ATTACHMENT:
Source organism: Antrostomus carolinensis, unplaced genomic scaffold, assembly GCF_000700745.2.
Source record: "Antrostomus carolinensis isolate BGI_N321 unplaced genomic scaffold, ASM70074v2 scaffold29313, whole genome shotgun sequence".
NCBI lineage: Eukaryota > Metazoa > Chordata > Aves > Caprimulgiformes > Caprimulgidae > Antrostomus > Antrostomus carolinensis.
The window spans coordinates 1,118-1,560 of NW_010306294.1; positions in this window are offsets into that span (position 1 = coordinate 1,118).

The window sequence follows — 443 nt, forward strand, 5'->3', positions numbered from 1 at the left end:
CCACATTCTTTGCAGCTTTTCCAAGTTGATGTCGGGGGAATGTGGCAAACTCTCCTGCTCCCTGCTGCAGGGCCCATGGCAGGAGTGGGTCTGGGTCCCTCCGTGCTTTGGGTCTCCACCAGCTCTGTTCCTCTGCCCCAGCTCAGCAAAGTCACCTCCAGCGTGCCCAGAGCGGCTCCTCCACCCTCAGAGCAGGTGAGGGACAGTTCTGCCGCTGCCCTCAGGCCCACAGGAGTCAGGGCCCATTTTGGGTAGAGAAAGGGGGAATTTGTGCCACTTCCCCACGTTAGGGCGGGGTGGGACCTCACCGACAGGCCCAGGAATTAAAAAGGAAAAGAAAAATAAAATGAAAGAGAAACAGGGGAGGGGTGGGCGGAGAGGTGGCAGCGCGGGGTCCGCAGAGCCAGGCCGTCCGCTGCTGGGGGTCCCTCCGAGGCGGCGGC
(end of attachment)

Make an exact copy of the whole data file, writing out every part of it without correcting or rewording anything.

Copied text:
Source organism: Antrostomus carolinensis, unplaced genomic scaffold, assembly GCF_000700745.2.
Source record: "Antrostomus carolinensis isolate BGI_N321 unplaced genomic scaffold, ASM70074v2 scaffold29313, whole genome shotgun sequence".
NCBI lineage: Eukaryota > Metazoa > Chordata > Aves > Caprimulgiformes > Caprimulgidae > Antrostomus > Antrostomus carolinensis.
The window spans coordinates 1,118-1,560 of NW_010306294.1; positions in this window are offsets into that span (position 1 = coordinate 1,118).

The window sequence follows — 443 nt, forward strand, 5'->3', positions numbered from 1 at the left end:
CCACATTCTTTGCAGCTTTTCCAAGTTGATGTCGGGGGAATGTGGCAAACTCTCCTGCTCCCTGCTGCAGGGCCCATGGCAGGAGTGGGTCTGGGTCCCTCCGTGCTTTGGGTCTCCACCAGCTCTGTTCCTCTGCCCCAGCTCAGCAAAGTCACCTCCAGCGTGCCCAGAGCGGCTCCTCCACCCTCAGAGCAGGTGAGGGACAGTTCTGCCGCTGCCCTCAGGCCCACAGGAGTCAGGGCCCATTTTGGGTAGAGAAAGGGGGAATTTGTGCCACTTCCCCACGTTAGGGCGGGGTGGGACCTCACCGACAGGCCCAGGAATTAAAAAGGAAAAGAAAAATAAAATGAAAGAGAAACAGGGGAGGGGTGGGCGGAGAGGTGGCAGCGCGGGGTCCGCAGAGCCAGGCCGTCCGCTGCTGGGGGTCCCTCCGAGGCGGCGGC